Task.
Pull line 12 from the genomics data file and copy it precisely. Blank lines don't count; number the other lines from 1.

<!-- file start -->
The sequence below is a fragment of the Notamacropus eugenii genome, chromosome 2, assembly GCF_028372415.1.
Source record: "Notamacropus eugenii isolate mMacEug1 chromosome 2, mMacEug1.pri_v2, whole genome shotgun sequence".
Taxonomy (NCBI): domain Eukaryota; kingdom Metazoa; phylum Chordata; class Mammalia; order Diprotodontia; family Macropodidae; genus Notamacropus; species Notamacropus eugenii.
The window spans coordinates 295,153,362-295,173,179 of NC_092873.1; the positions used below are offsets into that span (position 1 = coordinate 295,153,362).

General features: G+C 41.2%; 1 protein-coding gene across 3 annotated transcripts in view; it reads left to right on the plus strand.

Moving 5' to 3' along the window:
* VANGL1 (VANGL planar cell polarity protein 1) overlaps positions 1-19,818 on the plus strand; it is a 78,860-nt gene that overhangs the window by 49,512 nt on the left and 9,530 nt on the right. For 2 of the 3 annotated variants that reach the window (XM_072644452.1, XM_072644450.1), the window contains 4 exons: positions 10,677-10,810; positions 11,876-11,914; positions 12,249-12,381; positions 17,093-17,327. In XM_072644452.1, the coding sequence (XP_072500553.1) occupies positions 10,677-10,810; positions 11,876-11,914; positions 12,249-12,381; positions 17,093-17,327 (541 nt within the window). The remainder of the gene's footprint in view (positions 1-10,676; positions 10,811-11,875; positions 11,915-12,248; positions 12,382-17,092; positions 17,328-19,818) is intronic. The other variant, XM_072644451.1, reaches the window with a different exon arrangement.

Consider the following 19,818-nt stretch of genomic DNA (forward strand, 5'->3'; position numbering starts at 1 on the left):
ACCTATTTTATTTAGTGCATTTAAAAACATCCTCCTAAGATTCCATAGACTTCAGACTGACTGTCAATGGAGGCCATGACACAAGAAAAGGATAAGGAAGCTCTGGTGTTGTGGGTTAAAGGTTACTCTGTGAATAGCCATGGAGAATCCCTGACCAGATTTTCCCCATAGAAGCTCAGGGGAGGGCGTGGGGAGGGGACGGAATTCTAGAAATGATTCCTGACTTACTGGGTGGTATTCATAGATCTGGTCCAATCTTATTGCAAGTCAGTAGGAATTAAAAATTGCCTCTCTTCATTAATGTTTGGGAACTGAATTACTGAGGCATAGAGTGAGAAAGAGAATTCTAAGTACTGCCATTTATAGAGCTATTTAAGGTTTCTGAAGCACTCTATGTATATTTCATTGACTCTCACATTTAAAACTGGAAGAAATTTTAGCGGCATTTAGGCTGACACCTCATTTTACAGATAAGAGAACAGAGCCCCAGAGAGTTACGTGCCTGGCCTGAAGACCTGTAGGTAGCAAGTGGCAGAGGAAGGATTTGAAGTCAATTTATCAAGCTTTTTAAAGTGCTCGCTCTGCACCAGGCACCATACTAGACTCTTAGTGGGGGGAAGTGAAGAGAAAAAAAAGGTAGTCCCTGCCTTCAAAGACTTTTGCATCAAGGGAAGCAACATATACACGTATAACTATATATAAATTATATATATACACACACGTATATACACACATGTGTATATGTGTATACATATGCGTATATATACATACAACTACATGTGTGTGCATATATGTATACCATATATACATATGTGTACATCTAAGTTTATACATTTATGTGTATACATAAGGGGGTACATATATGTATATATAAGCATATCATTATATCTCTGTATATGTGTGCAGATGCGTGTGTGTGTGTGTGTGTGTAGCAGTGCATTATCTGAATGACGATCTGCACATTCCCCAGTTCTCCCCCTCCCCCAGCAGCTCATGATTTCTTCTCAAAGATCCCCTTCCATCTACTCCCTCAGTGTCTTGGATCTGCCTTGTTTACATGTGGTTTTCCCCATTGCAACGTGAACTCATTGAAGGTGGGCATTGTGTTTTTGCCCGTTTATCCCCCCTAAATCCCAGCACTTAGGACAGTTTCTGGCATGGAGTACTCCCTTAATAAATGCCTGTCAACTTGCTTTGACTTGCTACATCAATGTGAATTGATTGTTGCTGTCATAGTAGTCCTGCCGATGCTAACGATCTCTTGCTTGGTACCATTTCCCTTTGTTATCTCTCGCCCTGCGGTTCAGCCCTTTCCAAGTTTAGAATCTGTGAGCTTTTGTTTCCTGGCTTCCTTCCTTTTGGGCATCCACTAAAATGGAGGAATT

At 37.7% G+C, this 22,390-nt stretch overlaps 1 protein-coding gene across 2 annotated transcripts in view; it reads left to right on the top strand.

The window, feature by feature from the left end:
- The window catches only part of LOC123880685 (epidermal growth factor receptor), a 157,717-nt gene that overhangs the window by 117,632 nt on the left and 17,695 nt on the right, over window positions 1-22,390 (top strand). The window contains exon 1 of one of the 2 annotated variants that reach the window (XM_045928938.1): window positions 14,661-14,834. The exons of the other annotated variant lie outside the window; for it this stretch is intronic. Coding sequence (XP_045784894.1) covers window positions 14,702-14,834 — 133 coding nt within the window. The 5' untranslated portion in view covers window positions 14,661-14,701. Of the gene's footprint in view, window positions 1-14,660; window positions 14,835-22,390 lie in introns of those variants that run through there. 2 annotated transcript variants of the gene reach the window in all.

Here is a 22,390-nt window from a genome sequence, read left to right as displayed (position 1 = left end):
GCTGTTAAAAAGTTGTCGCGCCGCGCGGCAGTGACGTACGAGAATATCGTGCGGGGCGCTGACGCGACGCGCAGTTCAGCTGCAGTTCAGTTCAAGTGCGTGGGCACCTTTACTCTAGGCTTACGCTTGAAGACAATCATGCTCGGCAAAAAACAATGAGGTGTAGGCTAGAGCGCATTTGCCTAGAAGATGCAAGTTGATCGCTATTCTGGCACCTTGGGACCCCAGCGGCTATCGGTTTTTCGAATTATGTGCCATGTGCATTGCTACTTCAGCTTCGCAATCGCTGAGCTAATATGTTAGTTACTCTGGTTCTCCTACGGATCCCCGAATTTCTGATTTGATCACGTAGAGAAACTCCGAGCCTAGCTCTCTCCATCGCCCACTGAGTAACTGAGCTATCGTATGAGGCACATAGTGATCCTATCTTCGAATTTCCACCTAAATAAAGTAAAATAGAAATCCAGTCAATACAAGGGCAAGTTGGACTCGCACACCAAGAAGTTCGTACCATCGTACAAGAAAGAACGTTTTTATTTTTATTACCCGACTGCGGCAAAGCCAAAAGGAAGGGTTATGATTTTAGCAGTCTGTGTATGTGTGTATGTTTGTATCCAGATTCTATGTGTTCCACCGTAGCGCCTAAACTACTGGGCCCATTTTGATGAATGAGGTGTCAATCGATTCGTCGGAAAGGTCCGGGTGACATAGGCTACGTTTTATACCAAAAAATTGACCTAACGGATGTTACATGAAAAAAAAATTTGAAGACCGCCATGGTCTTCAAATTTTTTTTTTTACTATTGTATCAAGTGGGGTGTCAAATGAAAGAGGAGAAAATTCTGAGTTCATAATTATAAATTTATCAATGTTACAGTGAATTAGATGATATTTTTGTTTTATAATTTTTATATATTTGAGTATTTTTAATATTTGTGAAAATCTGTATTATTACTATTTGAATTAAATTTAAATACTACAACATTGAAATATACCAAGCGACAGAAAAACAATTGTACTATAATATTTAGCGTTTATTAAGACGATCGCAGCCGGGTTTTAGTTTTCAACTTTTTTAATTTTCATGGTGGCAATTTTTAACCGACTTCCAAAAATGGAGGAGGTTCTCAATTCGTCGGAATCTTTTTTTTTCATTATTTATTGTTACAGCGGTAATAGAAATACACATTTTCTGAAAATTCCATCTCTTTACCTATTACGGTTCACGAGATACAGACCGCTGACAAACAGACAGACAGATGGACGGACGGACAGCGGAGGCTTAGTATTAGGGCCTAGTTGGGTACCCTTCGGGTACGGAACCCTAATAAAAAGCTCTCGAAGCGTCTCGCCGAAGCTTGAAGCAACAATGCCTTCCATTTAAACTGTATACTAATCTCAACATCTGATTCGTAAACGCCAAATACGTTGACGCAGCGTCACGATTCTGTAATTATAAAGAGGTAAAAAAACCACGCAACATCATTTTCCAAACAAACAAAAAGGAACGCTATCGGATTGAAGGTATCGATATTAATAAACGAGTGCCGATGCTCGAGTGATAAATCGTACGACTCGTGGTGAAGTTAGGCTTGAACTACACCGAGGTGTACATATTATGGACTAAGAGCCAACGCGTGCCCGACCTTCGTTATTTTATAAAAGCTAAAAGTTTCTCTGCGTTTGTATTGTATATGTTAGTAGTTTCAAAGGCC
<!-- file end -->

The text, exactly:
- The window catches only part of LOC123880685 (epidermal growth factor receptor), a 157,717-nt gene that overhangs the window by 117,632 nt on the left and 17,695 nt on the right, over window positions 1-22,390 (top strand). The window contains exon 1 of one of the 2 annotated variants that reach the window (XM_045928938.1): window positions 14,661-14,834. The exons of the other annotated variant lie outside the window; for it this stretch is intronic. Coding sequence (XP_045784894.1) covers window positions 14,702-14,834 — 133 coding nt within the window. The 5' untranslated portion in view covers window positions 14,661-14,701. Of the gene's footprint in view, window positions 1-14,660; window positions 14,835-22,390 lie in introns of those variants that run through there. 2 annotated transcript variants of the gene reach the window in all.